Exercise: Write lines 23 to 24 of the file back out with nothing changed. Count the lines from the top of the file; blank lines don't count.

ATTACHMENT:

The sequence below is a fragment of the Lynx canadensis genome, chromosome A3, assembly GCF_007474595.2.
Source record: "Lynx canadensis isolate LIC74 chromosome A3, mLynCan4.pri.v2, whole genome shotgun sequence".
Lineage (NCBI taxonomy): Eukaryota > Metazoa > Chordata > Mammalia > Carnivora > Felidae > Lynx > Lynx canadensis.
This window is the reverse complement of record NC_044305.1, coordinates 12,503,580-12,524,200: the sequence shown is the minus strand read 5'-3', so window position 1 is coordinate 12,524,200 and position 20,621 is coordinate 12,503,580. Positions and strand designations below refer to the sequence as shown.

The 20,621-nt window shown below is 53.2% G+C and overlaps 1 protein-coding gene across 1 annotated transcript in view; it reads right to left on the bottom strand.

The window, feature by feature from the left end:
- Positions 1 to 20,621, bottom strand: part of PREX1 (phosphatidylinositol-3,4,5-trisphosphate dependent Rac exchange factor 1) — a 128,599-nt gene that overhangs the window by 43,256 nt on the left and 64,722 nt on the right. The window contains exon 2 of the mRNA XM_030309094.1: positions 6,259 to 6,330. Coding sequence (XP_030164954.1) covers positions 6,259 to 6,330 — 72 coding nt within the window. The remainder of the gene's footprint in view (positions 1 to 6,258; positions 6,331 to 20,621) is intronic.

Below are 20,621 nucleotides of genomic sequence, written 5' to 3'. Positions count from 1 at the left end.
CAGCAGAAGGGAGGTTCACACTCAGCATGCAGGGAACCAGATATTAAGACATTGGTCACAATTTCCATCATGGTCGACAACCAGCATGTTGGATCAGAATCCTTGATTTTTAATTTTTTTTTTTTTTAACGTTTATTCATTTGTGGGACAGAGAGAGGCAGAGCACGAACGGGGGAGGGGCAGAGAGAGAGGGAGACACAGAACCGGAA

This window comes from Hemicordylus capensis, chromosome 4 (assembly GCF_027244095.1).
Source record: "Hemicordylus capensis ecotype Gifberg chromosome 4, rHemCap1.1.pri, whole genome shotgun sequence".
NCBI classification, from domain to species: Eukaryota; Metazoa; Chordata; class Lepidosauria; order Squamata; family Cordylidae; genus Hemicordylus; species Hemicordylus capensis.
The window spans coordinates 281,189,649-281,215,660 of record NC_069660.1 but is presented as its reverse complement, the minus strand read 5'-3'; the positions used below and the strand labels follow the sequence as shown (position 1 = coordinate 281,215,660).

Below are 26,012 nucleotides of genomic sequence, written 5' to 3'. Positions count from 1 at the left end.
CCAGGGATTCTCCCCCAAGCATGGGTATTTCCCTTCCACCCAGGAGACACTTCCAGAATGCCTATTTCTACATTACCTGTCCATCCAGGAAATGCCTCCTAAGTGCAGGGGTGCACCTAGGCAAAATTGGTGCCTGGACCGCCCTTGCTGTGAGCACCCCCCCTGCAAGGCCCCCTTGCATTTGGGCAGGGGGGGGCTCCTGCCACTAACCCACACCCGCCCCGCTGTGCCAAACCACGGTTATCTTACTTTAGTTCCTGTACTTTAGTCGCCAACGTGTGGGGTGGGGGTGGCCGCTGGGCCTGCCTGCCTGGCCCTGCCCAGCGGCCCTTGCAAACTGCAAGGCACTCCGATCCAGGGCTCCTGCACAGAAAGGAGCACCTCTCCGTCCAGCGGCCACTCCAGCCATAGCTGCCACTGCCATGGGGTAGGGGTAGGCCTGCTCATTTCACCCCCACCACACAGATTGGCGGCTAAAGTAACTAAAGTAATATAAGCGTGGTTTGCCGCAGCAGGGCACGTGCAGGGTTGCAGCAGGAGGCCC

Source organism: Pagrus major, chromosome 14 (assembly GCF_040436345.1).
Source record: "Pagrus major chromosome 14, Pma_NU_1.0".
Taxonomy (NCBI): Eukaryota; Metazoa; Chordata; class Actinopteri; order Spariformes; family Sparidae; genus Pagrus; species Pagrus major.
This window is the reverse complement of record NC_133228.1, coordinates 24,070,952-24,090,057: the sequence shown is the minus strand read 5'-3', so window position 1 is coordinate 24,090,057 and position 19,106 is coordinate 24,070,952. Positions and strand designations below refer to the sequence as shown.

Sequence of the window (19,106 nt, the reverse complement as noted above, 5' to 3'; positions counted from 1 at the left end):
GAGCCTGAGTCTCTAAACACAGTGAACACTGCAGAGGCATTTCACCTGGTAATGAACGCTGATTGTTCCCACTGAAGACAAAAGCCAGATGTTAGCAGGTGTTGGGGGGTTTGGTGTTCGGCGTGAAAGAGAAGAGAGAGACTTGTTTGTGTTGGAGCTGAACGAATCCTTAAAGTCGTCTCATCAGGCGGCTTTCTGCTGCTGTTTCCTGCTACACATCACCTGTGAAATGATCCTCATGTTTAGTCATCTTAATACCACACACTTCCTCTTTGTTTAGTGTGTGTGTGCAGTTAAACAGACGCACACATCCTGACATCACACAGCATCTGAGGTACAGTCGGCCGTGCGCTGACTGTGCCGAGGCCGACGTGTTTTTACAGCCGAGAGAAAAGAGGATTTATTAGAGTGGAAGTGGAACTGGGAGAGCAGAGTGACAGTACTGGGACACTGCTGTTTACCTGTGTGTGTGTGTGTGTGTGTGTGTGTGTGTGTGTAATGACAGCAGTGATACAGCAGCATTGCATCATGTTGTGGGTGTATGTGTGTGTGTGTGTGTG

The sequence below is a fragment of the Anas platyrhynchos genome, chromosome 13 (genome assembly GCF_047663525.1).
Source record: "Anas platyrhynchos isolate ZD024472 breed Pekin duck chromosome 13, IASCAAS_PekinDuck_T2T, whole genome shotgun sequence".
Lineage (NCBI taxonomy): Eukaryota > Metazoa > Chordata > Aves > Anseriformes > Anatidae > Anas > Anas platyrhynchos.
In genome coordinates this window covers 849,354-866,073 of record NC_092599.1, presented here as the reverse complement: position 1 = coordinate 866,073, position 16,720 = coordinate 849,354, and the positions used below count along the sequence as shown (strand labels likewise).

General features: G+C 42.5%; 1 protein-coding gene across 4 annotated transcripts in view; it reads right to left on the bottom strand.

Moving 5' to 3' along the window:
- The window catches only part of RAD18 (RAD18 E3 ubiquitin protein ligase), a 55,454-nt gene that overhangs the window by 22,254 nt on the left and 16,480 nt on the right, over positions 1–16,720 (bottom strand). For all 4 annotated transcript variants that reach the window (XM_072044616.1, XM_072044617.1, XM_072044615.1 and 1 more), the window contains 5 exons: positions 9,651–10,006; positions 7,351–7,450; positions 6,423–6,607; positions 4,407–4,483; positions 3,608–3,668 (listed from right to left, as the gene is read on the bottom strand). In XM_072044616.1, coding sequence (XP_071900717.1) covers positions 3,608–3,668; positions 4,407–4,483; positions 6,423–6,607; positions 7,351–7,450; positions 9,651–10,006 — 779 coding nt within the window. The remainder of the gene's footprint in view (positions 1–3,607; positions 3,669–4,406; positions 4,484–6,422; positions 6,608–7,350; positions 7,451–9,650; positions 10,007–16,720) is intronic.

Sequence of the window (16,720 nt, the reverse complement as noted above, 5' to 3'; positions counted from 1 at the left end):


Source record: "Anas platyrhynchos isolate ZD024472 breed Pekin duck chromosome 13, IASCAAS_PekinDuck_T2T, whole genome shotgun sequence".
Lineage (NCBI taxonomy): Eukaryota > Metazoa > Chordata > Aves > Anseriformes > Anatidae > Anas > Anas platyrhynchos.